Featuring Mike Seeger, Elizabeth Cotten, Alice Gerard,Tommy Jarrell, Roscoe Holcomb, Sonny Terry, Denis McGee, Wallace "Cheese" Read, Canray Fontenot, Leopold Francois, Robert Jardell, Dewey Balfa, Marc Savoy, Jody Stecher and more
Homemade American Music
In visits with their friends and mentors, Mike Seeger and Alice Gerrard trace the origins of rural American music from traditional folk cultures in the southern United States and then demonstrate how traditional music is learned, played, adapted and performed by younger musicians from urban backgrounds. In addition to Mike and Alice, musicians include Tommy Jarrell, Roscoe Holcomb, Lily May Ledford, Elizabeth Cotten, Dewey Balfa, Marc Savoy, Tracy Schwarz, Hank Bradley, Jody Stecher, Irene Herrmann, Stefan Senders, Will Spires, Eric Thompson and Susie Rothfield.
(1980, 42 minutes)
Sonny Terry, Shoutin' the Blues
In a motel room in Oakland, California, blind blues harmonica great Sonny Terry tells a story about his start in show business and then plays an original solo in his own amazing style, created in over 50 years of playing.
(1969, 6 minutes)
Les Blues de Balfa
Through their festival appearances, concerts and recordings, the Balfa Brothers became the most renowned Cajun musicians and the first group to take their traditional music outside of southwest Louisiana. Tragically, just after this film was undertaken in 1979, brothers Rodney and Will were killed in a car crash. The surviving member of the group, Dewey Balfa, tells the history of his musical family and demonstrates the role of their musical tradition in his life, as he continues to spread Cajun music and culture in schools, music festivals and by playing with other musicians in local dance halls and clubs. In addition to the Balfa Brothers, musicians include Allie Young, Nathan Abshire, Tony Balfa, Rockin' Dopsie, Raymond Francois and the Cajun Playboys and Tracy Schwarz.
(1983, 27 minutes)
Filmed at homes in rural southwest Louisiana, this film presents six masters of traditional Cajun music : Denis McGee, Wallace "Cheese" Read, Canray Fontenot, Leopold Francois, Robert Jardell and Dewey Balfa, singing and playing traditional songs and tunes and talking about their music, their lives, their work and their environment. Representing a diversity of ethnic origins, ages and social classes, they all continue to speak in the French language as well as English.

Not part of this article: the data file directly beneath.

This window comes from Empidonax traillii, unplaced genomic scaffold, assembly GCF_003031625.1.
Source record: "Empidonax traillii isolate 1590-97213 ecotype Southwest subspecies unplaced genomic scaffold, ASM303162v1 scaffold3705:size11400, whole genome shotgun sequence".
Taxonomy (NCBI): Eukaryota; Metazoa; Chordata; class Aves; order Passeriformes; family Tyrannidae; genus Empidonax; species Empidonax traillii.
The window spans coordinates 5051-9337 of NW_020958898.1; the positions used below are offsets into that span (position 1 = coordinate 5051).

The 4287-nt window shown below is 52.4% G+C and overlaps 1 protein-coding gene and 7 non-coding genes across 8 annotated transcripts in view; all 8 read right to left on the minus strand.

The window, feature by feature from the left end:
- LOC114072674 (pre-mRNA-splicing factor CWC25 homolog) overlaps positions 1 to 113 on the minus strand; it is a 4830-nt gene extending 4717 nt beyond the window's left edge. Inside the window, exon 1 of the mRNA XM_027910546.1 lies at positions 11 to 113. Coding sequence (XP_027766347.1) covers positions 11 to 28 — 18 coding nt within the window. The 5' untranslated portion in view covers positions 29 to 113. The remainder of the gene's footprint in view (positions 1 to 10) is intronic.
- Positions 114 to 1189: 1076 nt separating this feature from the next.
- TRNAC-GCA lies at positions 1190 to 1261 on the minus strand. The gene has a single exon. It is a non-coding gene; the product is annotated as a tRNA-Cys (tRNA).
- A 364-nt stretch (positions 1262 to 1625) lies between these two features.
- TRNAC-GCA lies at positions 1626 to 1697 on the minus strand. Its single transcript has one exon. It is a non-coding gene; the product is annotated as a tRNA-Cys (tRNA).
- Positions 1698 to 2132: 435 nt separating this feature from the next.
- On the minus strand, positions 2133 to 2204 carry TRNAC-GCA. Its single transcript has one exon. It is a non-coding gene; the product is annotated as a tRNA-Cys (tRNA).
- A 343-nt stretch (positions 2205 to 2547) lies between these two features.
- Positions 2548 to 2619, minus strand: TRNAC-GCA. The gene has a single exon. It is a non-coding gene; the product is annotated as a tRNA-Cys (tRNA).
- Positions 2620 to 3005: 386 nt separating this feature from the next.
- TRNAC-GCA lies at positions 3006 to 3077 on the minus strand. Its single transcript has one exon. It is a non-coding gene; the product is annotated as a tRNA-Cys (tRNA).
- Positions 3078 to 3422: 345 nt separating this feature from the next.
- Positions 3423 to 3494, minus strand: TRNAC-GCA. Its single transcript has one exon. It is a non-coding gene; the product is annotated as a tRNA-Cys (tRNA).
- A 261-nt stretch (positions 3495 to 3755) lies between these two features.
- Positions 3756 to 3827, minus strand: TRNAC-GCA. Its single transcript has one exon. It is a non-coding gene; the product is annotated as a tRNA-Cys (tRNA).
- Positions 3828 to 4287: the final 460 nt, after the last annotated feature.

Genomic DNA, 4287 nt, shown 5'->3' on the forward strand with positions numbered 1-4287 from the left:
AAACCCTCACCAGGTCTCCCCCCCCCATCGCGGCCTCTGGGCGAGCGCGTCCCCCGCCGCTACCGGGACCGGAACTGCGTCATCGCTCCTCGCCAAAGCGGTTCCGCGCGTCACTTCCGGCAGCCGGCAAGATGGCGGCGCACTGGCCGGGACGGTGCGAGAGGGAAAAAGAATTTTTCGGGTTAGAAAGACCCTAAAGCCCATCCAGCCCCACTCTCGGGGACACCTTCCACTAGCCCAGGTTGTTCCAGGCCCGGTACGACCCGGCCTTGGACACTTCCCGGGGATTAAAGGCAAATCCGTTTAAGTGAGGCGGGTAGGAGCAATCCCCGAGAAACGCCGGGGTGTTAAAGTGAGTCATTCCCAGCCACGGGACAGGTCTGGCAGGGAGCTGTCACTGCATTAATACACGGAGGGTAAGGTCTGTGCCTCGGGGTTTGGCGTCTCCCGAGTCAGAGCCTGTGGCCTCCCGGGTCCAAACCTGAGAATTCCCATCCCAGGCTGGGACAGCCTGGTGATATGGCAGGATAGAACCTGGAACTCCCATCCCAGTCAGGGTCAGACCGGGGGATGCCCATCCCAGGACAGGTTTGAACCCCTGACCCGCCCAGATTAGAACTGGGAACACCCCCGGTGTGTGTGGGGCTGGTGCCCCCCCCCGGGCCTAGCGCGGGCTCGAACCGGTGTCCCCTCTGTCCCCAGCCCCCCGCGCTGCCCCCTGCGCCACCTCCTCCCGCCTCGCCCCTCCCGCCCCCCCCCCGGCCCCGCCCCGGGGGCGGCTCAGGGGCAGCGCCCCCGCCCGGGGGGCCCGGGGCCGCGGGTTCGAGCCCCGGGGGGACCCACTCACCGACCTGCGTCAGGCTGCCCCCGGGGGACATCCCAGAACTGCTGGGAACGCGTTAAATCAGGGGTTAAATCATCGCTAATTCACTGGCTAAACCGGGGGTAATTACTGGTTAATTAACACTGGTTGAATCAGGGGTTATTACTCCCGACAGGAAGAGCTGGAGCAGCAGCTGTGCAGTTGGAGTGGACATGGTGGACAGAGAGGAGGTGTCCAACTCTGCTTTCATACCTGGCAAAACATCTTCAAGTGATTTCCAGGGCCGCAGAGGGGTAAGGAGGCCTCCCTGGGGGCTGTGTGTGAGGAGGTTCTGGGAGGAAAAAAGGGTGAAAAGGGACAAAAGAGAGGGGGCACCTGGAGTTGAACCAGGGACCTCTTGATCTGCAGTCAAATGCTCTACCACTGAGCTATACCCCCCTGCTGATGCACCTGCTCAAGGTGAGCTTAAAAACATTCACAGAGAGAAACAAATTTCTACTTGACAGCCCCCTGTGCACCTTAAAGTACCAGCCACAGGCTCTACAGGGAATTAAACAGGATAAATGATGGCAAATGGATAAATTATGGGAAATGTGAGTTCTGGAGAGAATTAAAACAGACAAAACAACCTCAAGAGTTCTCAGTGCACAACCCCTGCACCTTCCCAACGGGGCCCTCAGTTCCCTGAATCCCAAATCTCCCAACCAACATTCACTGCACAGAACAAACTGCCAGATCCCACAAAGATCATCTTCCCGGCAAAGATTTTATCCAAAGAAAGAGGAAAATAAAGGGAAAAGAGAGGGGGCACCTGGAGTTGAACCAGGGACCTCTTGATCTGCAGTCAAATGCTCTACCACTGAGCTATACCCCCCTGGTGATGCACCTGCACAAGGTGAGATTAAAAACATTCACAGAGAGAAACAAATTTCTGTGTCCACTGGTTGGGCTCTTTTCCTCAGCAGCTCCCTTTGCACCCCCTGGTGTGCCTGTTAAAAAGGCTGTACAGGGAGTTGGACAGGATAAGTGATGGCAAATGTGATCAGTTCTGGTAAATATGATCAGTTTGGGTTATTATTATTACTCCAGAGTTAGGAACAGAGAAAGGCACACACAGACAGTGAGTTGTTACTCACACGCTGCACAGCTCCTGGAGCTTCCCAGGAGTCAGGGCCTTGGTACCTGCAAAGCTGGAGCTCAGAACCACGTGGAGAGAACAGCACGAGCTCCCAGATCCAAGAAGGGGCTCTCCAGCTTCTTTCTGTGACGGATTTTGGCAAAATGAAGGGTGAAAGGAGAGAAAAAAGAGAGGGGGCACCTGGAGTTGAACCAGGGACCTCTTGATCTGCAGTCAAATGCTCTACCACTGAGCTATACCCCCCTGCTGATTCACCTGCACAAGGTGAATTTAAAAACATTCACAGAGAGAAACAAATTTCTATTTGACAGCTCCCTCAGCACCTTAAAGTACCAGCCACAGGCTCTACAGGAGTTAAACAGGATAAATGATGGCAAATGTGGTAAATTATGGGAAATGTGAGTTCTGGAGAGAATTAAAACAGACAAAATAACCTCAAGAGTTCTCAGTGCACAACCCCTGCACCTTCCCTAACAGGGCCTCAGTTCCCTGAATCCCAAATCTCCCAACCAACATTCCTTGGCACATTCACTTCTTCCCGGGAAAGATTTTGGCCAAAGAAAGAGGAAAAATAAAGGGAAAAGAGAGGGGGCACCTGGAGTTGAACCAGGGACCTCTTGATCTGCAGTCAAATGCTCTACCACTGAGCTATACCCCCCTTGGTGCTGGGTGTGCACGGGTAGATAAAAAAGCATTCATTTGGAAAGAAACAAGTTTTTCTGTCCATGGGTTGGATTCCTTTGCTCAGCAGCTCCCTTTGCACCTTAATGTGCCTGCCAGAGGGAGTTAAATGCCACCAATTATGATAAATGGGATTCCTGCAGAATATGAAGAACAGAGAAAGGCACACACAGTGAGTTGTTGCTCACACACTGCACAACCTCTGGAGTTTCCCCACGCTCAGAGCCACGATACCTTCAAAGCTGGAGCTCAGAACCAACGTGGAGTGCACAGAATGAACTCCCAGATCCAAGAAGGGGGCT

(1983, 29 minutes)
Total Running Time: 104 minutes
Review: Talk about incentive to grab the video cam and hit the road in search of today's Americana masters. Thankfully, filmmaker Yasha Aginsky and his camera did exactly that many moons ago. They bounded down dirt lanes, knocked on screen doors, and, ultimately, rooted out some of the then-living roots of traditional music that spread from back-hills Appalachia to small-town Louisiana. Front parlors, kitchens, porches, yards, a schoolhouse auditorium, plus a club or two became stages for such legends as guitar wiz Elizabeth Cotten, Creole fiddler Canray Fontenot, "high lonesome" banjoist Roscoe Holcomb, zydeco accordionist Rockin' Dopsie, old-time fiddler Tommy Jarrell, and Cajun accordionist Nathan Abshire. Four American Roots Music Films lets them tell their stories and sing their songs -- from "John Brown's Dream" and "Poor Wayfaring Stranger" to "The Prison Bars" and "Lacassine Special." 1980'sHomemade American Music is a prototypical forerunner to Kenny Wayne Shepard's recent 10 Days Out, where young fogies -- here multi-instrumentalists Mike Seeger and Alice Gerrard -- play and sing and learn their way on a musical exchange with elder heroes.Sonny Terry: Shoutin' the Blues tracks down the blind harpist in a 1969 California motel room, where he comes perilously close to inhaling the harmonica during one of his whoopin'-and-a-hollerin' feats of musical hyperventilation. Lastly, both of 1983's Les Blues de Balfa and Cajun Visits ride around the Bayou State, with the former focussing on renown Cajun fiddler Dewey Balfa and his literal band of brothers, while the latter calls upon other old-school fiddlers Denis McGee and "Cheese" Read, as well as accordion squeezers Leopold Francois and Robert Jardell. A raw and real face-to-face with music's bedrock. - Blues Rag